Early in 1856 Lyell advised me to write out my views pretty fully, and I began at once to do so on a scale three or four times as extensive as that which was afterwards followed in my "Origin of Species;" yet it was only an abstract of the materials which I had collected and I got through about half the work on this scale. But my plans were overthrown, for early in the summer of 1858 Mr. Wallace, who was then in the Malay Archipelago, sent me an essay "On the tendency of varieties to depart indefinitely from the original type;" and this essay contained exactly the same theory as mine.[3] Mr. Wallace expressed the wish that if I thought well of his essay I should send it to Lyell for perusal.

The circumstances under which I consented at the request of Lyell and Hooker to allow of an abstract from my MS., together with a letter to Asa Gray, dated September 5, 1857, to be published at the same time with Wallace's essay, are given in the "Journal of the Proceedings of the Linnean Society," 1858, p. 45. I was at first very unwilling to consent, as I thought Mr. Wallace might consider my doing so unjustifiable, for I did not then know how generous and noble was his disposition. The extract from my MS. and the letter to Asa Gray had neither been intended for publication, and were badly written. Mr. Wallace's essay, on the other hand, was admirably expressed and quite clear. Nevertheless, our joint productions excited very little attention, and the only published notice of them which I can remember was by Professor Haughton of Dublin, whose verdict was that all that was new in them was false, and what was true was old. This shows how necessary it is that any new idea should be explained at considerable length in order to arouse public attention.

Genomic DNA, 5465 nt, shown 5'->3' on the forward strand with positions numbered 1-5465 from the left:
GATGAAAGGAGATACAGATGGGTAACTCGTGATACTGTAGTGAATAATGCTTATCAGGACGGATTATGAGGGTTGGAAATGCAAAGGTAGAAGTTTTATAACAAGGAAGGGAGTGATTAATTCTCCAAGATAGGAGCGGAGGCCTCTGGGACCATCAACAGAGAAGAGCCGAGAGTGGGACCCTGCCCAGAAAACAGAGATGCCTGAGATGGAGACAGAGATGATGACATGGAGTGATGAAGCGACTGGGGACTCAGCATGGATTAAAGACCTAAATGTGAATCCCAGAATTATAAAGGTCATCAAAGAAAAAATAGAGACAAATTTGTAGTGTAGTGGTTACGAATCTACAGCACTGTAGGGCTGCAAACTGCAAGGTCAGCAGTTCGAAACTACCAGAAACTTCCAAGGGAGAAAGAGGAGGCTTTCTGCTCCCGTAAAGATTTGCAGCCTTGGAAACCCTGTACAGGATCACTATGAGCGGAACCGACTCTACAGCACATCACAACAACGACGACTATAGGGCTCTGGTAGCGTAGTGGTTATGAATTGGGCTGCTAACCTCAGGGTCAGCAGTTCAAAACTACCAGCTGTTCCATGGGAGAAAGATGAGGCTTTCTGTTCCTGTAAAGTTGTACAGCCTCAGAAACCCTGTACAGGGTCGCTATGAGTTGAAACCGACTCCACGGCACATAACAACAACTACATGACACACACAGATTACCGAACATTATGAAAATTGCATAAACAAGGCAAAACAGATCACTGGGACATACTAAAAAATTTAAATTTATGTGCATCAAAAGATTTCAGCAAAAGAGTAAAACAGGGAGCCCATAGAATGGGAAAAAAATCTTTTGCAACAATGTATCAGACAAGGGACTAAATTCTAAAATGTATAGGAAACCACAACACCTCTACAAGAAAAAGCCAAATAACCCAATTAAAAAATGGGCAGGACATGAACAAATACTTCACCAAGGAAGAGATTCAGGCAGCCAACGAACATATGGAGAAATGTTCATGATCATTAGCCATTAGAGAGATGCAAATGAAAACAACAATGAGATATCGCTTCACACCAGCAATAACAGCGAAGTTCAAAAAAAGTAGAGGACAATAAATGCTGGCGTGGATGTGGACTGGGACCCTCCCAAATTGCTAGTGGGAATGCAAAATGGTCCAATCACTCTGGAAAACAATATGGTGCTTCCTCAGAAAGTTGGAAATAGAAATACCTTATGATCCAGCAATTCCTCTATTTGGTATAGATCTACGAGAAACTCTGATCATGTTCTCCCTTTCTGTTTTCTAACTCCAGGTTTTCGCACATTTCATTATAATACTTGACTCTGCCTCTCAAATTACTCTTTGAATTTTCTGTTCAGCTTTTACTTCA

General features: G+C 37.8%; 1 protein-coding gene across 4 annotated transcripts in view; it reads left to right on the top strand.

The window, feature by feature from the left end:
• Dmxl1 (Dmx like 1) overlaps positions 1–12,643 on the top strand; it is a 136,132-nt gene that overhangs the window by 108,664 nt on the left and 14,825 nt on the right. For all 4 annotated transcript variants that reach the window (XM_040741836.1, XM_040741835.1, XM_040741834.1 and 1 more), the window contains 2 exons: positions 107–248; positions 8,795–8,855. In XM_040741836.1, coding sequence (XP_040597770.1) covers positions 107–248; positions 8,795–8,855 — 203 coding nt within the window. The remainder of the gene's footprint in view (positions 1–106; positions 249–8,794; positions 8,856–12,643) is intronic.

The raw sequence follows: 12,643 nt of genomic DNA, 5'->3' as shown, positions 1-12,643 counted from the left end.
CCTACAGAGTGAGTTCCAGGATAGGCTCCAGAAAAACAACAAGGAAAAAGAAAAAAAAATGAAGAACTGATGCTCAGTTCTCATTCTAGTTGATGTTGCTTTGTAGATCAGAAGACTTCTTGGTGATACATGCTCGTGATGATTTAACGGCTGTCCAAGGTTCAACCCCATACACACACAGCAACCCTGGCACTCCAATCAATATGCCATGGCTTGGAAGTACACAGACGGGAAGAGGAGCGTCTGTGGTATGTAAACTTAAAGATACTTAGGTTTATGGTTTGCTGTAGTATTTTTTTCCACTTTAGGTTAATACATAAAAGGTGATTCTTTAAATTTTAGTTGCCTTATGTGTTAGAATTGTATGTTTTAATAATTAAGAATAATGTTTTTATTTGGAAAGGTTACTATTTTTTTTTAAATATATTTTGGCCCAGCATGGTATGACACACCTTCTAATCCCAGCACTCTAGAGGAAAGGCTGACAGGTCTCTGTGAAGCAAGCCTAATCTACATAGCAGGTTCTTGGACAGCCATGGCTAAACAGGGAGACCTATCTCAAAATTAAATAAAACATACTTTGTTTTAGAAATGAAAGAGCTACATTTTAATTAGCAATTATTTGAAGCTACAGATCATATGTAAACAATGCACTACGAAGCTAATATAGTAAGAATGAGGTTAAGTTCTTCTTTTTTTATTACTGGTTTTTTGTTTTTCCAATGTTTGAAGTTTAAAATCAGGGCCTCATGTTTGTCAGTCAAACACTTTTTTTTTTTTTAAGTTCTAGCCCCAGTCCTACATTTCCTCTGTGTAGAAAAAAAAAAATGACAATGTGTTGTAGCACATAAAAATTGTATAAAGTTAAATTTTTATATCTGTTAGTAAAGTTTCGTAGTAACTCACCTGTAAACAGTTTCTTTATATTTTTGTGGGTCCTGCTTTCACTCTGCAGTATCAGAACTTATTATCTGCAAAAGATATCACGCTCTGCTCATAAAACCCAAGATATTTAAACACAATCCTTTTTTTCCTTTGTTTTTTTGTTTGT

In September, 1858, I set to work by the strong advice of Lyell and Hooker to prepare a volume on the transmutation of species, but was often interrupted by ill health and short visits to Dr. Lane's delightful hydropathic establishment at Moor Park. I abstracted the MS. begun on a much larger scale in 1856, and completed the volume on the same reduced scale. It cost me thirteen months and ten days' hard labor. It was published under the title of the "Origin of Species," in November, 1859. Though considerably added to and corrected in the later editions, it has remained substantially the same book.